In his 1997 Reason article “Climate Control,” physicist and sci-fi grandee Gregory Benford observed, “If we treated global warming as a technical problem instead of a moral outrage, we could cool the world.” Benford reviewed proposals for reforestation and for fertilizing the oceans with iron to pull excess carbon dioxide out of the atmosphere. He also considered such ideas as injecting sulfate aerosols into the stratosphere and burning sulfur in ships to boost the reflective cloud-cover over the oceans.
This week, a new study in Nature Climate Change bolstered the case for solar radiation management by spreading sulfur dioxide into the stratosphere in order to lower the earth’s thermostat. …
… Diehard environmentalist ideologues, on the other hand, have feared that it would work. Consequently, they have been adamantly opposing geoengineering experiments aiming to figure out how to moderate the planet’s rising temperature. As Rutgers University environmental scientist Alan Robock has observed: “If humans perceive an easy technological fix to global warming that allows for ‘business as usual,’ gathering the national (particularly in the United States and China) and international will to change consumption patterns and energy infrastructure will be even more difficult.”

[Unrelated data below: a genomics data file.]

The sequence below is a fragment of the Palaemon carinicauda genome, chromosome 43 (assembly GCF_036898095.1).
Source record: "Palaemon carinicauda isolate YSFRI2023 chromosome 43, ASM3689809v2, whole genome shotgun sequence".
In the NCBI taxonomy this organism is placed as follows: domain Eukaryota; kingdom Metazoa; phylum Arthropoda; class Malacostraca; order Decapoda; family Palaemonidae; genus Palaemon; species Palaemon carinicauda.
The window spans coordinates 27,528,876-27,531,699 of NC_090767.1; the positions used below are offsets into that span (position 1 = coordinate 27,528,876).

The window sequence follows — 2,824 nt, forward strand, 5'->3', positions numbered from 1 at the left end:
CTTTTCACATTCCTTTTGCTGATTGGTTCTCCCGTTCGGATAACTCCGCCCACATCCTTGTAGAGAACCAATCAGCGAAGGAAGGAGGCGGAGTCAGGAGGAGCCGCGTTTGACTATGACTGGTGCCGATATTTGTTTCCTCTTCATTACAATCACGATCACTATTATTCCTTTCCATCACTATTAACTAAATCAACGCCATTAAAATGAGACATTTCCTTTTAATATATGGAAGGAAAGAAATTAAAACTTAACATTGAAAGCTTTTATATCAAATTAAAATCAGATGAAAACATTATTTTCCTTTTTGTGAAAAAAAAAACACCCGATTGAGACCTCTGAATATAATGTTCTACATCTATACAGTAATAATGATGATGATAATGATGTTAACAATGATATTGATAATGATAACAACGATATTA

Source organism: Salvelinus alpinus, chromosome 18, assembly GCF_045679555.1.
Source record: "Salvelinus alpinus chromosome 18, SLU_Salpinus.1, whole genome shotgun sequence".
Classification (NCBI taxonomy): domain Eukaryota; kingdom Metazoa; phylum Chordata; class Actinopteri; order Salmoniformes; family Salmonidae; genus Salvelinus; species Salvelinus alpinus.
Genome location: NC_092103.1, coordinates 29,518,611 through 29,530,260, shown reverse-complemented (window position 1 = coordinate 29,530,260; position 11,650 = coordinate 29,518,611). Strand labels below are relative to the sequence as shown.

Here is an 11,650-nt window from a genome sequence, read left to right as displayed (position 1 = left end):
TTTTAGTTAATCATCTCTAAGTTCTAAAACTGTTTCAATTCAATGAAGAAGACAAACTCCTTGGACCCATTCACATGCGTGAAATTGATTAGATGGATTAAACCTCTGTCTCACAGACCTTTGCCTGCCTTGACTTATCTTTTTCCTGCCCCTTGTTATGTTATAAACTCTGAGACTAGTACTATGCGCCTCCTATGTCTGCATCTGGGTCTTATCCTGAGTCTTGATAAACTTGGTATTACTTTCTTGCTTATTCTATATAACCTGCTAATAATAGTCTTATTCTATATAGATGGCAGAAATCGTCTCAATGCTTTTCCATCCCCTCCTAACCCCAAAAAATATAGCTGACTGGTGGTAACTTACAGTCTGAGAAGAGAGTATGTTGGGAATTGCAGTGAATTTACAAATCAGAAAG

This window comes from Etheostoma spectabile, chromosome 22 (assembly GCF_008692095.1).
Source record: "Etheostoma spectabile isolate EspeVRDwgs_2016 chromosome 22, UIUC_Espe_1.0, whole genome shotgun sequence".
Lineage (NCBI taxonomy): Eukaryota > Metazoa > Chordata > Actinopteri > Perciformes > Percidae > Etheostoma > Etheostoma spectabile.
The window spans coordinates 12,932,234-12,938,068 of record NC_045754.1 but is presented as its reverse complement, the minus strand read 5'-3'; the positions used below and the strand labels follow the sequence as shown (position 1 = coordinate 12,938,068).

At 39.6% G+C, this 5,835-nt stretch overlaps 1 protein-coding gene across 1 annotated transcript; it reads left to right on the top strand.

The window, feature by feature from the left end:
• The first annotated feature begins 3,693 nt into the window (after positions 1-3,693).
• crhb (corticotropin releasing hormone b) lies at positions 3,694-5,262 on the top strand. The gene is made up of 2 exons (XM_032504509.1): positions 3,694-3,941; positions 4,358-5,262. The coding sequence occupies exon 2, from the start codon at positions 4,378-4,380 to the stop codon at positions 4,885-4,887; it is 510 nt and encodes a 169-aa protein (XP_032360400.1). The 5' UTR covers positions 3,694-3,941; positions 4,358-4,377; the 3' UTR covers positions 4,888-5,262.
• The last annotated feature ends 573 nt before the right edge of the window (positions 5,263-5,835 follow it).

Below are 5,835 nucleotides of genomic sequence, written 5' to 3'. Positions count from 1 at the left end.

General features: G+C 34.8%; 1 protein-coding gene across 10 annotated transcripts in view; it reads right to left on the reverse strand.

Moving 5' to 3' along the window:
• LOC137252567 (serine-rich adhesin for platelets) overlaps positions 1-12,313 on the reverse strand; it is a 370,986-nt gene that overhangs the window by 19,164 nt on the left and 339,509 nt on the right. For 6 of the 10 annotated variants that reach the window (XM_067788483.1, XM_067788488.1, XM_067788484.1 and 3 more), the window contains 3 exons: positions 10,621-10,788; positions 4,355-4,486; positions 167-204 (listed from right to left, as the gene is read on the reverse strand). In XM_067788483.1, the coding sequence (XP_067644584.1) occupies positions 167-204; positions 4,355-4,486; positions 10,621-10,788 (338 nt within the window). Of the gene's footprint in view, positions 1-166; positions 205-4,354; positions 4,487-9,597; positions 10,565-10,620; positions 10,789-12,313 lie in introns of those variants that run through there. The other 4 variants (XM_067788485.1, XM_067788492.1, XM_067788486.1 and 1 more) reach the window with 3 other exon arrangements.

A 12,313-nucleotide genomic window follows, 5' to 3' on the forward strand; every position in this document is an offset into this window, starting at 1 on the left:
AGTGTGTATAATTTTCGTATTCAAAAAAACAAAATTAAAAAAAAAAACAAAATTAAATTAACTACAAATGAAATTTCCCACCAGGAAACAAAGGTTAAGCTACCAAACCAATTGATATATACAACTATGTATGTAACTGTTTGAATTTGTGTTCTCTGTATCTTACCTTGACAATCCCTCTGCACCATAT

This new study, “Halving warming with idealized solar geoengineering moderates key climate hazards,” by Harvard engineer Peter Irvine and colleagues, finds that using solar geoengineering to reduce average temperatures by about half the amount temperatures would increase if atmospheric carbon doubled would not likely destabilize current weather patterns.